As many as four computers placed near a Li-Fi bulb can connect to the net, using light frequencies rather than the usual radio waves. The bulb is embedded with a microchip that produces a signal, yielding rates as fast as 150 mbps—far faster than typical connection speeds in China, and about three times faster than the speed I’m getting right now. (Seriously, I just did a speed test.)
One of the perks of Li-Fi is that it’s affordable. Have a light-bulb and a Li-Fi kit? Boom—you have internet. Next month, researchers are showing off 10 sample kits at a trade show in China, and the country is moving in a direction that could make Li-Fi a practical and commercially viable asset—especially since, as Xinhua reports, Chinese people are quickly replacing old fashioned incandescent bulbs with LEDs.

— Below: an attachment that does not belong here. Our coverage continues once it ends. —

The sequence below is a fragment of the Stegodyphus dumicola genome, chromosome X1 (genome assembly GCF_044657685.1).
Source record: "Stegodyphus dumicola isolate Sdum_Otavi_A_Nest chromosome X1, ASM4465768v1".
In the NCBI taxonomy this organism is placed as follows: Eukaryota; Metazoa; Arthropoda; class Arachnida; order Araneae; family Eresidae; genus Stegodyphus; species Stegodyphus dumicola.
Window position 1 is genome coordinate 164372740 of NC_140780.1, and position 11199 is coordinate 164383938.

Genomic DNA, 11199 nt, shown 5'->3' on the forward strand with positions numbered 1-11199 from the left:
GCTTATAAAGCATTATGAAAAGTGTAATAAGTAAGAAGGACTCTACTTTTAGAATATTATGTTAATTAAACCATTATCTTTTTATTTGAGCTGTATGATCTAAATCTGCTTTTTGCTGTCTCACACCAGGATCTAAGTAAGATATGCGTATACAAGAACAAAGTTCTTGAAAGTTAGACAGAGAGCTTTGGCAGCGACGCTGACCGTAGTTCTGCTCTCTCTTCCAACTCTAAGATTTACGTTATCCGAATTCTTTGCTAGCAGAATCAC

Of course, there are still a few technical details—mostly dealing with microchip design and manufacturing—that would need to fall into place before Li-Fi becomes ubiquitous. So for now, Li-Fi remains an experiment with a bright future. [Xinhua via ZDNET]